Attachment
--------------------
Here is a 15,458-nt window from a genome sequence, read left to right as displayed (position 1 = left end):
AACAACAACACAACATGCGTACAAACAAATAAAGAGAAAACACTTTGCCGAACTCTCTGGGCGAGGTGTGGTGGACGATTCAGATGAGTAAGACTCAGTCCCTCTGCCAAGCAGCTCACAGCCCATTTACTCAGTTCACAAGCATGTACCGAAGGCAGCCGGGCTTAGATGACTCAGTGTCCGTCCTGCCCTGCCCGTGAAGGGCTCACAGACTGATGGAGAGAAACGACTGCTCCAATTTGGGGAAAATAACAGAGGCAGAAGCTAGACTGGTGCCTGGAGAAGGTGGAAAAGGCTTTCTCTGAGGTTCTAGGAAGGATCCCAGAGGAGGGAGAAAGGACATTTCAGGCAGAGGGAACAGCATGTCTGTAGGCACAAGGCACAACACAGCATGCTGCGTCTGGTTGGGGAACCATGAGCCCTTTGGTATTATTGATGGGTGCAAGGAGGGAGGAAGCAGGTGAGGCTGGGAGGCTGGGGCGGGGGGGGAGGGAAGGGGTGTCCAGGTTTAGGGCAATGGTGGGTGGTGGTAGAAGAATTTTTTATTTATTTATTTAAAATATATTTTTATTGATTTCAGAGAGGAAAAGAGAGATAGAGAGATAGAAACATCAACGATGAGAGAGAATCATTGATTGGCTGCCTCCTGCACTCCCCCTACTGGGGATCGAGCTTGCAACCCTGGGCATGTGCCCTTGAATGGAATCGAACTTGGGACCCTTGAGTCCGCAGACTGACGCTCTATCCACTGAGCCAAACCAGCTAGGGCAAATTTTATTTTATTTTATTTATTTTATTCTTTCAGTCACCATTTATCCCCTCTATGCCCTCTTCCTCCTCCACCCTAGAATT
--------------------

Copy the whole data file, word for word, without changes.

Here is a 15,458-nt window from a genome sequence, read left to right as displayed (position 1 = left end):
AACAACAACACAACATGCGTACAAACAAATAAAGAGAAAACACTTTGCCGAACTCTCTGGGCGAGGTGTGGTGGACGATTCAGATGAGTAAGACTCAGTCCCTCTGCCAAGCAGCTCACAGCCCATTTACTCAGTTCACAAGCATGTACCGAAGGCAGCCGGGCTTAGATGACTCAGTGTCCGTCCTGCCCTGCCCGTGAAGGGCTCACAGACTGATGGAGAGAAACGACTGCTCCAATTTGGGGAAAATAACAGAGGCAGAAGCTAGACTGGTGCCTGGAGAAGGTGGAAAAGGCTTTCTCTGAGGTTCTAGGAAGGATCCCAGAGGAGGGAGAAAGGACATTTCAGGCAGAGGGAACAGCATGTCTGTAGGCACAAGGCACAACACAGCATGCTGCGTCTGGTTGGGGAACCATGAGCCCTTTGGTATTATTGATGGGTGCAAGGAGGGAGGAAGCAGGTGAGGCTGGGAGGCTGGGGCGGGGGGGGAGGGAAGGGGTGTCCAGGTTTAGGGCAATGGTGGGTGGTGGTAGAAGAATTTTTTATTTATTTATTTAAAATATATTTTTATTGATTTCAGAGAGGAAAAGAGAGATAGAGAGATAGAAACATCAACGATGAGAGAGAATCATTGATTGGCTGCCTCCTGCACTCCCCCTACTGGGGATCGAGCTTGCAACCCTGGGCATGTGCCCTTGAATGGAATCGAACTTGGGACCCTTGAGTCCGCAGACTGACGCTCTATCCACTGAGCCAAACCAGCTAGGGCAAATTTTATTTTATTTTATTTATTTTATTCTTTCAGTCACCATTTATCCCCTCTATGCCCTCTTCCTCCTCCACCCTAGAATT